We use natural gas swap contracts related to forecasted future North American natural gas requirements. The objective of these commodity contracts is to limit the fluctuations in prices paid due to price movements in the underlying commodity. We consider our forecasted natural gas requirements in determining the quantity of natural gas to hedge. We combine the forecasts with historical observations to establish the percentage of forecast eligible to be hedged, typically ranging from 40 percent to 70 percent of our anticipated requirements, 18 months in the future, or more, depending on market conditions. The fair values of these instruments are determined from market quotes.

The following table presents the notional amount of our natural gas derivatives on the Condensed Consolidated Balance Sheets:
 
 
 
 
Notional Amounts
Derivative Types
 
Unit of Measure
 
March 31, 2019
 
December 31, 2018
Natural gas contracts
 
Millions of British Thermal Units (MMBTUs)
 
3,130,000

 
3,150,000



Hedge accounting is applied only when the derivative is deemed to be highly effective at offsetting changes in fair values or anticipated cash flows of the hedged item or transaction. For hedged forecasted transactions, hedge accounting is discontinued if the forecasted transaction is no longer probable to occur, and any previously deferred gains or losses would be recorded to earnings immediately. Changes in the fair value of these hedges are recorded in other comprehensive income (loss). As the natural gas contracts mature, the accumulated gains (losses) for the respective contracts are reclassified from accumulated other comprehensive loss to current expense in cost of sales in our Condensed Consolidated Statement of Operations.

Based on our current valuation, we estimate that accumulated gains for natural gas contracts currently carried in accumulated other comprehensive loss that will be reclassified into earnings over the next twelve months will result in $0.1 million of gain to our Condensed Consolidated Statements of Operations.

Interest Rate Swaps

The table below lists the interest rate swaps we executed as part of our risk management strategy to mitigate the risks associated with the fluctuating interest rates under our Term Loan B. The interest rate swaps effectively convert a portion of our Term Loan B debt from a variable interest rate to a fixed interest rate, thus reducing the impact of interest rate changes on future income.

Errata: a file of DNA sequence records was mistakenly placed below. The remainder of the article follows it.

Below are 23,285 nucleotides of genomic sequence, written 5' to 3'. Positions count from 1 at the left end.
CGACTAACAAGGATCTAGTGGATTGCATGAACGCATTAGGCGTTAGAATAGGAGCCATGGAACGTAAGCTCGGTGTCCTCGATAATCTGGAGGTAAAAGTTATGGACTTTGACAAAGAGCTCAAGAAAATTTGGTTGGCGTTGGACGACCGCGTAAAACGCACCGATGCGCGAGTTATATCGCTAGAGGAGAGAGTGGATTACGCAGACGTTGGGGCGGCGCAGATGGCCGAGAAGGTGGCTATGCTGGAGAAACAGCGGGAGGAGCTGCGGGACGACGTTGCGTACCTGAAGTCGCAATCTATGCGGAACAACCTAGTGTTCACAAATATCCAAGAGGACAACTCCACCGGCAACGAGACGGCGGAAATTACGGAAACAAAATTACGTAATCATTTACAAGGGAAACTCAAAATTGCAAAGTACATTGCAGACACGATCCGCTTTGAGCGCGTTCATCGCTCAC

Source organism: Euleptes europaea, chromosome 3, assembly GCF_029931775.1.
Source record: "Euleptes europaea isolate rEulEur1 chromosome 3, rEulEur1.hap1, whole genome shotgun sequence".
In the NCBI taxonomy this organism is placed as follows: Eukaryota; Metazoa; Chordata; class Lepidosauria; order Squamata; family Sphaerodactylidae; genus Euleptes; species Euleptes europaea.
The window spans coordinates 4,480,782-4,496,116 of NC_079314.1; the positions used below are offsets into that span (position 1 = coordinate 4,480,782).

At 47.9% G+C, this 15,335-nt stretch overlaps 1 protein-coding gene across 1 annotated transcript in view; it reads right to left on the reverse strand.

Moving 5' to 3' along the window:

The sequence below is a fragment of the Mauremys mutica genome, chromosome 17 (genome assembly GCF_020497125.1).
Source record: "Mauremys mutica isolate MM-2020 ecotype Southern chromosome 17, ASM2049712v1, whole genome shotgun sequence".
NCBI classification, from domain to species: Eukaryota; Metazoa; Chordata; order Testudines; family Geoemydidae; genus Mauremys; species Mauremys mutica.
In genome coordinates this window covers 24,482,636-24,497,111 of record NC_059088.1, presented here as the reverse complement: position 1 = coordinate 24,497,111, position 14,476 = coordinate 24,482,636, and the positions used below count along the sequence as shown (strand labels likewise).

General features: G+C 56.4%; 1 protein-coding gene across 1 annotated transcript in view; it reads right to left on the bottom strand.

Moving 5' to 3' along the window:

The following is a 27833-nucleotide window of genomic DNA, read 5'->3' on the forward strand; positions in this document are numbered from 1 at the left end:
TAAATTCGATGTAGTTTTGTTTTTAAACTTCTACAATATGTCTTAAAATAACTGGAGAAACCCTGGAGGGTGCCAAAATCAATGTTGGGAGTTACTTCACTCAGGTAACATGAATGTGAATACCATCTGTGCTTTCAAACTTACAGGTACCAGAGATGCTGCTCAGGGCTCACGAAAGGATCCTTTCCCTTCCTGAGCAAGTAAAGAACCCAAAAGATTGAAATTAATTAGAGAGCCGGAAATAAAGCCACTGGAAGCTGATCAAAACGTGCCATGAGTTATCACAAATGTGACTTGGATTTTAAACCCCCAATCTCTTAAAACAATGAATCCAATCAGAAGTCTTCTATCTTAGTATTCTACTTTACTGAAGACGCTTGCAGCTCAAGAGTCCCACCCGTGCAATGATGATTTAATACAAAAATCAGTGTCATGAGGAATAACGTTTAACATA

Swap execution date
 
Effective date
 
Expiration date
 
Notional amount
 
Fixed swap rate
 
April 1, 2015
 
January 11, 2016
 
January 9, 2020
 
$220.0 million
 
4.85
%
 
September 24, 2018
 
January 9, 2020
 
January 9, 2025
 
$200.0 million
 
6.19
%
(1) 
________________________
(1) 
Upon refinancing our Term Loan B, the fixed interest rate will be 3.19 percent plus the new refinanced credit spread.

Our interest rate swaps are valued using the market standard methodology of netting the discounted expected future variable cash receipts and the discounted future fixed cash payments. The variable cash receipts are based on an expectation of future interest rates derived from observed market interest rate forward curves.

Our interest rate swaps qualify and are designated as cash flow hedges at March 31, 2019, and are accounted for under FASB ASC 815, "Derivatives and Hedging." Hedge accounting is applied only when the derivative is deemed to be highly effective at offsetting changes in fair values or anticipated cash flows of the hedged item or transaction. For hedged forecasted transactions, hedge accounting is discontinued if the forecasted transaction is no longer probable to occur, and any previously deferred gains or losses are recorded to earnings immediately. Changes in the fair value of these hedges are recorded in other comprehensive income (loss). Based on our current valuation, we estimate that accumulated gains currently carried in accumulated other comprehensive loss that will be reclassified into earnings over the next twelve months will result in a reduction to interest expense of $0.7 million in our Condensed Consolidated Statements of Operations.
v3.19.1
Accumulated Other Comprehensive Income (Loss)
3 Months Ended
Mar. 31, 2019
Comprehensive Income (Loss), Net of Tax, Attributable to Parent [Abstract]  
Accumulated Other Comprehensive Income (Loss)
Accumulated Other Comprehensive Income (Loss)

Accumulated other comprehensive income (loss) (AOCI), net of tax, is as follows:
Three months ended March 31, 2019
(dollars in thousands)
 
Foreign Currency Translation
 
Derivative Instruments
 
Pension and Other Post-retirement Benefits
 
Accumulated Other
Comprehensive Loss
Balance on December 31, 2018
 
$
(23,240
)
 
$
(2,866
)
 
$
(88,299
)
 
$
(114,405
)
 
 
 
 
 
 
 
 
 
Amounts recognized into AOCI
 
244

 
(3,515
)
 

 
(3,271
)
Currency impact
 

 

 
34

 
34

Amounts reclassified from AOCI
 

 
(483
)
(1) 
970

(2) 
487

Tax effect
 
(270
)
 
944

 
(227
)
 
447

Other comprehensive income (loss), net of tax
 
(26
)

(3,054
)

777


(2,303
)
Balance on March 31, 2019
 
$
(23,266
)
 
$
(5,920
)
 
$
(87,522
)
 
$
(116,708
)

Three months ended March 31, 2018
(dollars in thousands)
 
Foreign Currency Translation